More and more women are playing football (soccer), especially young girls and teenagers. While there are many benefits of exercise and team sports, research shows female football players are particularly susceptible to knee injuries. Almost all studies surrounding female injuries in football highlights the high rate of knee and especially anterior cruciate ligament (ACL) injuries.
ACL injuries can lead to significant short and long term issues, for example premature osteoarthritis, and are up to four times more common among female players. In response to these high injury rates, an international group of experts developed the FIFA 11+ injury prevention program, aimed at amateur female players in Switzerland. It proved to be effective, decreasing injuries during matches and training. However, it is not widely implemented in Australia.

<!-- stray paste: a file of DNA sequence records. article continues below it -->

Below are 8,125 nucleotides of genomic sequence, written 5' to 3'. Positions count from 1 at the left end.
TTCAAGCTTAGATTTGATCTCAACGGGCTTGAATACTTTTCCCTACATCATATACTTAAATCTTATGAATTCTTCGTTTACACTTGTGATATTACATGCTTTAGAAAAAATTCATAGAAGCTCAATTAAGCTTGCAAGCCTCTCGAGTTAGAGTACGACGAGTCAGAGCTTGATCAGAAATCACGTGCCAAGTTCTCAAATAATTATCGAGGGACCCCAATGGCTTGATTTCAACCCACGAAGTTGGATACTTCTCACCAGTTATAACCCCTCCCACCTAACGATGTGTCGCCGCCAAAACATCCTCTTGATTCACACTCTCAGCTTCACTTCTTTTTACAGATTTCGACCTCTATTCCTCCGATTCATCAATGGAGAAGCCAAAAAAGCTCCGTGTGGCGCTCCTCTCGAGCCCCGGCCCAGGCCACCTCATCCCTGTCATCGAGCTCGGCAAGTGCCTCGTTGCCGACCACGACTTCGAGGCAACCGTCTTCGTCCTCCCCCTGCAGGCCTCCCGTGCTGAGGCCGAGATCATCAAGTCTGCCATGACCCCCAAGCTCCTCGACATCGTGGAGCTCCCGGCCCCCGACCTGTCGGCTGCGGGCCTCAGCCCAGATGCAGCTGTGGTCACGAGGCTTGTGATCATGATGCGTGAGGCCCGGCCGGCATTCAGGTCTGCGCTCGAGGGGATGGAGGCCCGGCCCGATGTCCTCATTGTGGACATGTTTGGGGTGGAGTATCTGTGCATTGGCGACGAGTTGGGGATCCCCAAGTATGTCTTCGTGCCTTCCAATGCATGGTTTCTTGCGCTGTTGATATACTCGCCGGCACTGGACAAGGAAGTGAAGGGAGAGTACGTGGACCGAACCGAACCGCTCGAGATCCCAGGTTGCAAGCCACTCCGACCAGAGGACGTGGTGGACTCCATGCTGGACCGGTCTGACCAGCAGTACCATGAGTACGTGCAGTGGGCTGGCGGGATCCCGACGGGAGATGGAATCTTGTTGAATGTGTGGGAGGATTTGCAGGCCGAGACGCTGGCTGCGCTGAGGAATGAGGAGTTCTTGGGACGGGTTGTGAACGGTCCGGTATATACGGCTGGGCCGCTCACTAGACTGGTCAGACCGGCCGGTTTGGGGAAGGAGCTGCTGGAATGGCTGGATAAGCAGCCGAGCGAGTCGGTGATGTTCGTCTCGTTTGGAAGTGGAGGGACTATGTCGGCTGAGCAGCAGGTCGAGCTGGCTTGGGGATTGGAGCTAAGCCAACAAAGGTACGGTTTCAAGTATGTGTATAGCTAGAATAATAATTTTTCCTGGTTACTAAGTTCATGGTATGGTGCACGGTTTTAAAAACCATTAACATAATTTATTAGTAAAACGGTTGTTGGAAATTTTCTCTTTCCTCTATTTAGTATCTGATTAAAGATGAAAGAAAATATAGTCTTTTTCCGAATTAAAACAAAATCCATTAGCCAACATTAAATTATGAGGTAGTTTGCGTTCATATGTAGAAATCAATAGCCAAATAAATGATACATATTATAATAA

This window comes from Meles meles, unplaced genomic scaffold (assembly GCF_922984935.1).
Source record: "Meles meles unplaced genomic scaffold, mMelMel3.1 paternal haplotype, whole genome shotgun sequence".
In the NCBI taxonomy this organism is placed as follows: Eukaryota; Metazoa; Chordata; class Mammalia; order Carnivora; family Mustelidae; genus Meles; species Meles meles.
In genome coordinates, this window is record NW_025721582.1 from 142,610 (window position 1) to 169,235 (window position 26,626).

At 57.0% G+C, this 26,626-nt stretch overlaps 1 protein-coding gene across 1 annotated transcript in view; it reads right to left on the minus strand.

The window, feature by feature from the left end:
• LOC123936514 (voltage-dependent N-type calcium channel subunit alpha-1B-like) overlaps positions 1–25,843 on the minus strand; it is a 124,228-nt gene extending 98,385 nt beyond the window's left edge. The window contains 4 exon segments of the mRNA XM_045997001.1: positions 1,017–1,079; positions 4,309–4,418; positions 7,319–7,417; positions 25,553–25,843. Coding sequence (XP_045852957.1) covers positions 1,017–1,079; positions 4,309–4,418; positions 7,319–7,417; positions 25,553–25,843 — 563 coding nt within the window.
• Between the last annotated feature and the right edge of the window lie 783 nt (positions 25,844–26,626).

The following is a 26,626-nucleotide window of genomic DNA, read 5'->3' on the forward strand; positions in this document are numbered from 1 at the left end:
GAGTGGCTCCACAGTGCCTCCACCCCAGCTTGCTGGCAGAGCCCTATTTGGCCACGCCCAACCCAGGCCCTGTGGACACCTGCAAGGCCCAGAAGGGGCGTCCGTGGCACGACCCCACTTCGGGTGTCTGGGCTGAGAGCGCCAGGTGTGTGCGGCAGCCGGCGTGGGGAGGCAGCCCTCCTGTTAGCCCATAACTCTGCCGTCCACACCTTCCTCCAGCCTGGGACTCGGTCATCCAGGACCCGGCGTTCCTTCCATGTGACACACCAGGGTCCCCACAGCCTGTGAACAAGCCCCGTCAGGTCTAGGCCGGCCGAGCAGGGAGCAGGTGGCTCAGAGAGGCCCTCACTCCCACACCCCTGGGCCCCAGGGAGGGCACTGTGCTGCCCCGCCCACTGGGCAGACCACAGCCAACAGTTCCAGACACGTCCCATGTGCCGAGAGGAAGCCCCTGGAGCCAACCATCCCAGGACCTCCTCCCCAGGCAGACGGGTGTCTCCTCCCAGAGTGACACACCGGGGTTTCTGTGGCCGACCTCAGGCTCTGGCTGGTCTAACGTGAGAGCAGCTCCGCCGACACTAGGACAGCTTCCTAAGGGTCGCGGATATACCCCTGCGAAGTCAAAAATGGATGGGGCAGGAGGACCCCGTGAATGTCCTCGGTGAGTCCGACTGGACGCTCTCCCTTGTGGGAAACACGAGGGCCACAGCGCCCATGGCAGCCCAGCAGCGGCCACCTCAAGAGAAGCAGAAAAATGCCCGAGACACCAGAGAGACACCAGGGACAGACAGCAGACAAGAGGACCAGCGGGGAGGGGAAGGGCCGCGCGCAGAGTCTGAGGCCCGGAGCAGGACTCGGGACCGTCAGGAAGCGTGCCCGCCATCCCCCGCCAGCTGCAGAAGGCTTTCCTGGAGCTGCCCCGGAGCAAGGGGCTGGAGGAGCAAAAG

The Medibank Better Health Foundation partnered with La Trobe University to understand why there is resistance to implementing the FIFA 11+ injury prevention program amongst Australian female soccer teams.
Researchers performed a mixed-methods study, including concept mapping of coaches’ brainstorming ideas, statement sorting, and importance/feasibility ratings, to identify why coaches weren’t implementing the program.
The study has so far found the education of coaches, players and possibly medical staff is key to the implementation of evidence-based injury prevention programs. They also found there is a need to link program benefits to game outcomes.
It’s hoped this research can be used more broadly to encourage positive change amongst sporting clubs and schools, and advocate to government, health agencies, sports medicine authorities and sporting bodies to recognise ACL injuries in children and adolescents as a priority issue.